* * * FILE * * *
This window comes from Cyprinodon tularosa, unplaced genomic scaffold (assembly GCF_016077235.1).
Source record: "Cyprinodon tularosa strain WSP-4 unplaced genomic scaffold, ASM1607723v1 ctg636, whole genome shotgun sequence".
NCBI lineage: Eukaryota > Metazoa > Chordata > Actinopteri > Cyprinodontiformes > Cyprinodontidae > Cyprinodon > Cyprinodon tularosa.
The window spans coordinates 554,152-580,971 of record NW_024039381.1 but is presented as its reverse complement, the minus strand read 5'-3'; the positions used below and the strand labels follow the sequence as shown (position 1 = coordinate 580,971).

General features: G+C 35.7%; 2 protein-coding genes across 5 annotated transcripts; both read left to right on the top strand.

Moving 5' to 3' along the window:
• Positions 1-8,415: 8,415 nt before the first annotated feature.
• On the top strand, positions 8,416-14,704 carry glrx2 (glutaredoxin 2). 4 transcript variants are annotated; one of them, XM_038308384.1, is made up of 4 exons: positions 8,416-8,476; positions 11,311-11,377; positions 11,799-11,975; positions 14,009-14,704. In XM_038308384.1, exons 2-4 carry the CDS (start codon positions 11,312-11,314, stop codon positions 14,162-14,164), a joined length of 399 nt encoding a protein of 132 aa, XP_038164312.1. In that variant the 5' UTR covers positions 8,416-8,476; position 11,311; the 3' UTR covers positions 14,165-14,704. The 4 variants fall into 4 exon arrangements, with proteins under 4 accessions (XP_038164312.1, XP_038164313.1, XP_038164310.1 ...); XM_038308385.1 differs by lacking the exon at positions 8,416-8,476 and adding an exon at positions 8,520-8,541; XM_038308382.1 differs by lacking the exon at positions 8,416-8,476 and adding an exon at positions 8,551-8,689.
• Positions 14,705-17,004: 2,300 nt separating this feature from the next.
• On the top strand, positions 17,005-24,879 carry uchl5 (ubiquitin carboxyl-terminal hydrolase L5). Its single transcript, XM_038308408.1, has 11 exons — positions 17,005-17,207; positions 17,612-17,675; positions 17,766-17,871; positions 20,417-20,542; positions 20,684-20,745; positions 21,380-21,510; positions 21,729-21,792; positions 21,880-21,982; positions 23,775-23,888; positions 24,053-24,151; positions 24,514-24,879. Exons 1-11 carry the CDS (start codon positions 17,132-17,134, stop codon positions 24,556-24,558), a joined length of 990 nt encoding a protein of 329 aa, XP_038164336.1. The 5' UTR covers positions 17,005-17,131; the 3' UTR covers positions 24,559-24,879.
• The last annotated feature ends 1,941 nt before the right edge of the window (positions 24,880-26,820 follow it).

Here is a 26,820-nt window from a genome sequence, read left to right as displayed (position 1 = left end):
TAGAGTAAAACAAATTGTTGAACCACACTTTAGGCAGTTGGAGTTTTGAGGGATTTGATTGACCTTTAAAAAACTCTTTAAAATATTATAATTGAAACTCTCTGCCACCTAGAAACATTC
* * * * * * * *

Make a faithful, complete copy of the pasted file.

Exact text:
This window comes from Cyprinodon tularosa, unplaced genomic scaffold (assembly GCF_016077235.1).
Source record: "Cyprinodon tularosa strain WSP-4 unplaced genomic scaffold, ASM1607723v1 ctg636, whole genome shotgun sequence".
NCBI lineage: Eukaryota > Metazoa > Chordata > Actinopteri > Cyprinodontiformes > Cyprinodontidae > Cyprinodon > Cyprinodon tularosa.
The window spans coordinates 554,152-580,971 of record NW_024039381.1 but is presented as its reverse complement, the minus strand read 5'-3'; the positions used below and the strand labels follow the sequence as shown (position 1 = coordinate 580,971).

General features: G+C 35.7%; 2 protein-coding genes across 5 annotated transcripts; both read left to right on the top strand.

Moving 5' to 3' along the window:
• Positions 1-8,415: 8,415 nt before the first annotated feature.
• On the top strand, positions 8,416-14,704 carry glrx2 (glutaredoxin 2). 4 transcript variants are annotated; one of them, XM_038308384.1, is made up of 4 exons: positions 8,416-8,476; positions 11,311-11,377; positions 11,799-11,975; positions 14,009-14,704. In XM_038308384.1, exons 2-4 carry the CDS (start codon positions 11,312-11,314, stop codon positions 14,162-14,164), a joined length of 399 nt encoding a protein of 132 aa, XP_038164312.1. In that variant the 5' UTR covers positions 8,416-8,476; position 11,311; the 3' UTR covers positions 14,165-14,704. The 4 variants fall into 4 exon arrangements, with proteins under 4 accessions (XP_038164312.1, XP_038164313.1, XP_038164310.1 ...); XM_038308385.1 differs by lacking the exon at positions 8,416-8,476 and adding an exon at positions 8,520-8,541; XM_038308382.1 differs by lacking the exon at positions 8,416-8,476 and adding an exon at positions 8,551-8,689.
• Positions 14,705-17,004: 2,300 nt separating this feature from the next.
• On the top strand, positions 17,005-24,879 carry uchl5 (ubiquitin carboxyl-terminal hydrolase L5). Its single transcript, XM_038308408.1, has 11 exons — positions 17,005-17,207; positions 17,612-17,675; positions 17,766-17,871; positions 20,417-20,542; positions 20,684-20,745; positions 21,380-21,510; positions 21,729-21,792; positions 21,880-21,982; positions 23,775-23,888; positions 24,053-24,151; positions 24,514-24,879. Exons 1-11 carry the CDS (start codon positions 17,132-17,134, stop codon positions 24,556-24,558), a joined length of 990 nt encoding a protein of 329 aa, XP_038164336.1. The 5' UTR covers positions 17,005-17,131; the 3' UTR covers positions 24,559-24,879.
• The last annotated feature ends 1,941 nt before the right edge of the window (positions 24,880-26,820 follow it).

Here is a 26,820-nt window from a genome sequence, read left to right as displayed (position 1 = left end):
TAGAGTAAAACAAATTGTTGAACCACACTTTAGGCAGTTGGAGTTTTGAGGGATTTGATTGACCTTTAAAAAACTCTTTAAAATATTATAATTGAAACTCTCTGCCACCTAGAAACATTC